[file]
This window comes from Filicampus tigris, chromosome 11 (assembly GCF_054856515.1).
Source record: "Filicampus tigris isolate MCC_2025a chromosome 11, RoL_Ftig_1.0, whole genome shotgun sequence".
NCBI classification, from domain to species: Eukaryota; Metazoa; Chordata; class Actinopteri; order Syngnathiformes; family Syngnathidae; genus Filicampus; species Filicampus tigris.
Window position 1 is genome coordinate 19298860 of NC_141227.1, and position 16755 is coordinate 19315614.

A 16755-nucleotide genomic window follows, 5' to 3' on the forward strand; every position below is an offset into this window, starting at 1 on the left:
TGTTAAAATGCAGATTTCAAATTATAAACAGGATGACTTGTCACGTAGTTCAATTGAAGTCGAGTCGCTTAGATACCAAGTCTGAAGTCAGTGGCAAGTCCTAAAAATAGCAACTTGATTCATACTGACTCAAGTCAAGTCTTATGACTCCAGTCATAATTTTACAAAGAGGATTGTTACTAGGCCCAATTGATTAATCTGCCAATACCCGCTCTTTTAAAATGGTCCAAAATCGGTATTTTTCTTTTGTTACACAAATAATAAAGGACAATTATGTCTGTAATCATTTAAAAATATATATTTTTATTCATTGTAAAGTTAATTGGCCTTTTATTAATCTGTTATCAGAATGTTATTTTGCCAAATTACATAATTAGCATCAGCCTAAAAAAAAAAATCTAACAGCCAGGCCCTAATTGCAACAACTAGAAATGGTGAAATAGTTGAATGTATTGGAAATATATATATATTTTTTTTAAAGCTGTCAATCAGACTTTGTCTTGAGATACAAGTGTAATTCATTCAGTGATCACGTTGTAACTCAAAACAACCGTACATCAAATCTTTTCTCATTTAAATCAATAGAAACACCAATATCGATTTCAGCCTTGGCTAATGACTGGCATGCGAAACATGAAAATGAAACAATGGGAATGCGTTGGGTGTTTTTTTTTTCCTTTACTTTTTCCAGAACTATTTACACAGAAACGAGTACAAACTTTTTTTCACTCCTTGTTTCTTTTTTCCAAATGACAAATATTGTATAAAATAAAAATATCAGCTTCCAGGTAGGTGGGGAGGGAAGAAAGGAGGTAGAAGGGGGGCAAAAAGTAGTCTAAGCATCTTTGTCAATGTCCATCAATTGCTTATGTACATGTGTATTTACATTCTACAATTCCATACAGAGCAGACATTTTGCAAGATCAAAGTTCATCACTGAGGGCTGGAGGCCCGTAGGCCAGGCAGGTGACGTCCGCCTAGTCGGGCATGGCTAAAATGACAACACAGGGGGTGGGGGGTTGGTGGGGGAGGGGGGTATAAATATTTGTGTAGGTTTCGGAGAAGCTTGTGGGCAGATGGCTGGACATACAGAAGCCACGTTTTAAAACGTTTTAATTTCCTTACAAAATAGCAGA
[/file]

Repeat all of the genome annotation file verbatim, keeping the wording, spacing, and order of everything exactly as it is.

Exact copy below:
This window comes from Filicampus tigris, chromosome 11 (assembly GCF_054856515.1).
Source record: "Filicampus tigris isolate MCC_2025a chromosome 11, RoL_Ftig_1.0, whole genome shotgun sequence".
NCBI classification, from domain to species: Eukaryota; Metazoa; Chordata; class Actinopteri; order Syngnathiformes; family Syngnathidae; genus Filicampus; species Filicampus tigris.
Window position 1 is genome coordinate 19298860 of NC_141227.1, and position 16755 is coordinate 19315614.

A 16755-nucleotide genomic window follows, 5' to 3' on the forward strand; every position below is an offset into this window, starting at 1 on the left:
TGTTAAAATGCAGATTTCAAATTATAAACAGGATGACTTGTCACGTAGTTCAATTGAAGTCGAGTCGCTTAGATACCAAGTCTGAAGTCAGTGGCAAGTCCTAAAAATAGCAACTTGATTCATACTGACTCAAGTCAAGTCTTATGACTCCAGTCATAATTTTACAAAGAGGATTGTTACTAGGCCCAATTGATTAATCTGCCAATACCCGCTCTTTTAAAATGGTCCAAAATCGGTATTTTTCTTTTGTTACACAAATAATAAAGGACAATTATGTCTGTAATCATTTAAAAATATATATTTTTATTCATTGTAAAGTTAATTGGCCTTTTATTAATCTGTTATCAGAATGTTATTTTGCCAAATTACATAATTAGCATCAGCCTAAAAAAAAAAATCTAACAGCCAGGCCCTAATTGCAACAACTAGAAATGGTGAAATAGTTGAATGTATTGGAAATATATATATATTTTTTTTAAAGCTGTCAATCAGACTTTGTCTTGAGATACAAGTGTAATTCATTCAGTGATCACGTTGTAACTCAAAACAACCGTACATCAAATCTTTTCTCATTTAAATCAATAGAAACACCAATATCGATTTCAGCCTTGGCTAATGACTGGCATGCGAAACATGAAAATGAAACAATGGGAATGCGTTGGGTGTTTTTTTTTTCCTTTACTTTTTCCAGAACTATTTACACAGAAACGAGTACAAACTTTTTTTCACTCCTTGTTTCTTTTTTCCAAATGACAAATATTGTATAAAATAAAAATATCAGCTTCCAGGTAGGTGGGGAGGGAAGAAAGGAGGTAGAAGGGGGGCAAAAAGTAGTCTAAGCATCTTTGTCAATGTCCATCAATTGCTTATGTACATGTGTATTTACATTCTACAATTCCATACAGAGCAGACATTTTGCAAGATCAAAGTTCATCACTGAGGGCTGGAGGCCCGTAGGCCAGGCAGGTGACGTCCGCCTAGTCGGGCATGGCTAAAATGACAACACAGGGGGTGGGGGGTTGGTGGGGGAGGGGGGTATAAATATTTGTGTAGGTTTCGGAGAAGCTTGTGGGCAGATGGCTGGACATACAGAAGCCACGTTTTAAAACGTTTTAATTTCCTTACAAAATAGCAGA